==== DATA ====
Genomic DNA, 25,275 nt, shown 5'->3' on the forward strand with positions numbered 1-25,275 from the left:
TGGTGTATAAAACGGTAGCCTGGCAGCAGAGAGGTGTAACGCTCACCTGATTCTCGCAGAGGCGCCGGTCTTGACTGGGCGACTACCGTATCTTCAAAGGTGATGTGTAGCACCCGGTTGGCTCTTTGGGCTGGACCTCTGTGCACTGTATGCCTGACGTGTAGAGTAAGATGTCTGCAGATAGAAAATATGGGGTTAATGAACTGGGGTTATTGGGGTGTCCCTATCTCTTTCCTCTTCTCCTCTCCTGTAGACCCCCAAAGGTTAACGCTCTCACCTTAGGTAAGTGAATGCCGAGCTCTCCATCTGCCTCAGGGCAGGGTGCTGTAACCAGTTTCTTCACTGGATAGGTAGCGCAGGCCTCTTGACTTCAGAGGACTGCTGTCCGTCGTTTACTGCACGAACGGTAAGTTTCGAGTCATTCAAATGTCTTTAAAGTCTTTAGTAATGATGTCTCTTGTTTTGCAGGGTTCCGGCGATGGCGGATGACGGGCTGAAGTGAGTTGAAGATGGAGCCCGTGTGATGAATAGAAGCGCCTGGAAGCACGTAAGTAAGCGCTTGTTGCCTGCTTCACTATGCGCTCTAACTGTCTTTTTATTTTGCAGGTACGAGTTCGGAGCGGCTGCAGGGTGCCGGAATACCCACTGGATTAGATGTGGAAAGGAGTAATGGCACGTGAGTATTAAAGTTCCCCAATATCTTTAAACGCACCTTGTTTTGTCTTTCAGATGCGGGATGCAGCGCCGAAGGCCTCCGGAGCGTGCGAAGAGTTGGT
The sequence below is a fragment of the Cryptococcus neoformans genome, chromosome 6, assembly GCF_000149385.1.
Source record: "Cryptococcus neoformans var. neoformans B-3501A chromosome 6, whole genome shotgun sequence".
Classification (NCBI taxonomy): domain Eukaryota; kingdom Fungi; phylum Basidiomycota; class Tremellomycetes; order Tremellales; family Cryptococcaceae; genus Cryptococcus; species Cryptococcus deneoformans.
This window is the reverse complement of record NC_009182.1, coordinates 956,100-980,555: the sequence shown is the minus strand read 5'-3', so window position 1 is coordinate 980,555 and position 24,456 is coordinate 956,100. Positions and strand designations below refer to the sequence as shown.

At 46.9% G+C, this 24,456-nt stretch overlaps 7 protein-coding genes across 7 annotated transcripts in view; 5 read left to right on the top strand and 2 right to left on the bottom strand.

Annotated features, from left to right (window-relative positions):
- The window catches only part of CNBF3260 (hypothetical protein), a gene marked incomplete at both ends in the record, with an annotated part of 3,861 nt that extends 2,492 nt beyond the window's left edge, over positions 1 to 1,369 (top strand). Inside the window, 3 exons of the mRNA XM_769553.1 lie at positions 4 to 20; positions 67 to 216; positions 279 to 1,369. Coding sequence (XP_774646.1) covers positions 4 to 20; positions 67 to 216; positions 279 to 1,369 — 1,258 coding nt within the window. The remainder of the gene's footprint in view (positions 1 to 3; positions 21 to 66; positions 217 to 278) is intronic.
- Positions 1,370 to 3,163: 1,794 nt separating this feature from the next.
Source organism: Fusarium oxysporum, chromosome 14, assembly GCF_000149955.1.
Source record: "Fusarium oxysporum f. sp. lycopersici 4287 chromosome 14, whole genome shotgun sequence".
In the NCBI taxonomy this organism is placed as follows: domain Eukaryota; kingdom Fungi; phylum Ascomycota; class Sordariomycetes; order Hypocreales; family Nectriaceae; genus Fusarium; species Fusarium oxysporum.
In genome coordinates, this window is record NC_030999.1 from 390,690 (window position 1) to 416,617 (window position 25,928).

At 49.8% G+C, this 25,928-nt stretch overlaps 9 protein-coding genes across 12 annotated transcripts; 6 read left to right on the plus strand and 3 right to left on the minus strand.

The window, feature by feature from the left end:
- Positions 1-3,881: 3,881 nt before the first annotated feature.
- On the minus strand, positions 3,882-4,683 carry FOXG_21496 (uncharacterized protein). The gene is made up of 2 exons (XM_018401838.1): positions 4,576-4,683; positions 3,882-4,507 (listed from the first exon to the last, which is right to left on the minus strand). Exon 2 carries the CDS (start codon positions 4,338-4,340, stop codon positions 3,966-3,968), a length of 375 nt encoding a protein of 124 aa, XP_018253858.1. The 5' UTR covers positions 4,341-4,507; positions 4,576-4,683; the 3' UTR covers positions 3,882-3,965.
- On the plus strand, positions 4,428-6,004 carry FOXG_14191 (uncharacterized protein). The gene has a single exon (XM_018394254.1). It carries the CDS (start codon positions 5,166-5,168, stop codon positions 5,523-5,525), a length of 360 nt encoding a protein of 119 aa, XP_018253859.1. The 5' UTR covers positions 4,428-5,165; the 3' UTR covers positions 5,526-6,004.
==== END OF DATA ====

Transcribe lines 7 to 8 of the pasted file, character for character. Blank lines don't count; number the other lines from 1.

At 46.9% G+C, this 24,456-nt stretch overlaps 7 protein-coding genes across 7 annotated transcripts in view; 5 read left to right on the top strand and 2 right to left on the bottom strand.

Annotated features, from left to right (window-relative positions):